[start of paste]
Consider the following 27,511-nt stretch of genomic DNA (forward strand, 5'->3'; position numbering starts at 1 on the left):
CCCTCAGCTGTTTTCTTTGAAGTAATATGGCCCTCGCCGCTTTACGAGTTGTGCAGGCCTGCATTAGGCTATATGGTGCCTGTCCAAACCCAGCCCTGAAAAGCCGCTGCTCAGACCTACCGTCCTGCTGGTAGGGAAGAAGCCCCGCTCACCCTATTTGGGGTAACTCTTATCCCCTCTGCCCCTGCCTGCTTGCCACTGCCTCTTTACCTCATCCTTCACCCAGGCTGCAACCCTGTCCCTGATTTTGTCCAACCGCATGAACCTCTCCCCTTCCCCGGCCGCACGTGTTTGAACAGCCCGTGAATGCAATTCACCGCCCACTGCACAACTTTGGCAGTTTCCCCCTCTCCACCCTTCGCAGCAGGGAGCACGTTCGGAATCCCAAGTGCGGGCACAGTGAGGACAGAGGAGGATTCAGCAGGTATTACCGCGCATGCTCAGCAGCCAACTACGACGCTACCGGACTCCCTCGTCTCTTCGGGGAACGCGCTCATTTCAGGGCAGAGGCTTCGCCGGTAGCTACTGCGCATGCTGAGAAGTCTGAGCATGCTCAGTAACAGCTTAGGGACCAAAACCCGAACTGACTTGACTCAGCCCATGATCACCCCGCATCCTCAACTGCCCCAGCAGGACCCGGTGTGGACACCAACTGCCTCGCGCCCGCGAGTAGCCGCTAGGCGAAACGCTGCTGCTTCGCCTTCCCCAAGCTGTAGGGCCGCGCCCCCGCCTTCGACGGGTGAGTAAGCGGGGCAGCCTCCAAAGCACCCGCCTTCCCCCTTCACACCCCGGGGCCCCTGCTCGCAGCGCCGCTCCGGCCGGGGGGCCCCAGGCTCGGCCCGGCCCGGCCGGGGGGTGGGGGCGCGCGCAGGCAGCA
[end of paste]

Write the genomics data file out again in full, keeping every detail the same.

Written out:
Consider the following 27,511-nt stretch of genomic DNA (forward strand, 5'->3'; position numbering starts at 1 on the left):
CCCTCAGCTGTTTTCTTTGAAGTAATATGGCCCTCGCCGCTTTACGAGTTGTGCAGGCCTGCATTAGGCTATATGGTGCCTGTCCAAACCCAGCCCTGAAAAGCCGCTGCTCAGACCTACCGTCCTGCTGGTAGGGAAGAAGCCCCGCTCACCCTATTTGGGGTAACTCTTATCCCCTCTGCCCCTGCCTGCTTGCCACTGCCTCTTTACCTCATCCTTCACCCAGGCTGCAACCCTGTCCCTGATTTTGTCCAACCGCATGAACCTCTCCCCTTCCCCGGCCGCACGTGTTTGAACAGCCCGTGAATGCAATTCACCGCCCACTGCACAACTTTGGCAGTTTCCCCCTCTCCACCCTTCGCAGCAGGGAGCACGTTCGGAATCCCAAGTGCGGGCACAGTGAGGACAGAGGAGGATTCAGCAGGTATTACCGCGCATGCTCAGCAGCCAACTACGACGCTACCGGACTCCCTCGTCTCTTCGGGGAACGCGCTCATTTCAGGGCAGAGGCTTCGCCGGTAGCTACTGCGCATGCTGAGAAGTCTGAGCATGCTCAGTAACAGCTTAGGGACCAAAACCCGAACTGACTTGACTCAGCCCATGATCACCCCGCATCCTCAACTGCCCCAGCAGGACCCGGTGTGGACACCAACTGCCTCGCGCCCGCGAGTAGCCGCTAGGCGAAACGCTGCTGCTTCGCCTTCCCCAAGCTGTAGGGCCGCGCCCCCGCCTTCGACGGGTGAGTAAGCGGGGCAGCCTCCAAAGCACCCGCCTTCCCCCTTCACACCCCGGGGCCCCTGCTCGCAGCGCCGCTCCGGCCGGGGGGCCCCAGGCTCGGCCCGGCCCGGCCGGGGGGTGGGGGCGCGCGCAGGCAGCA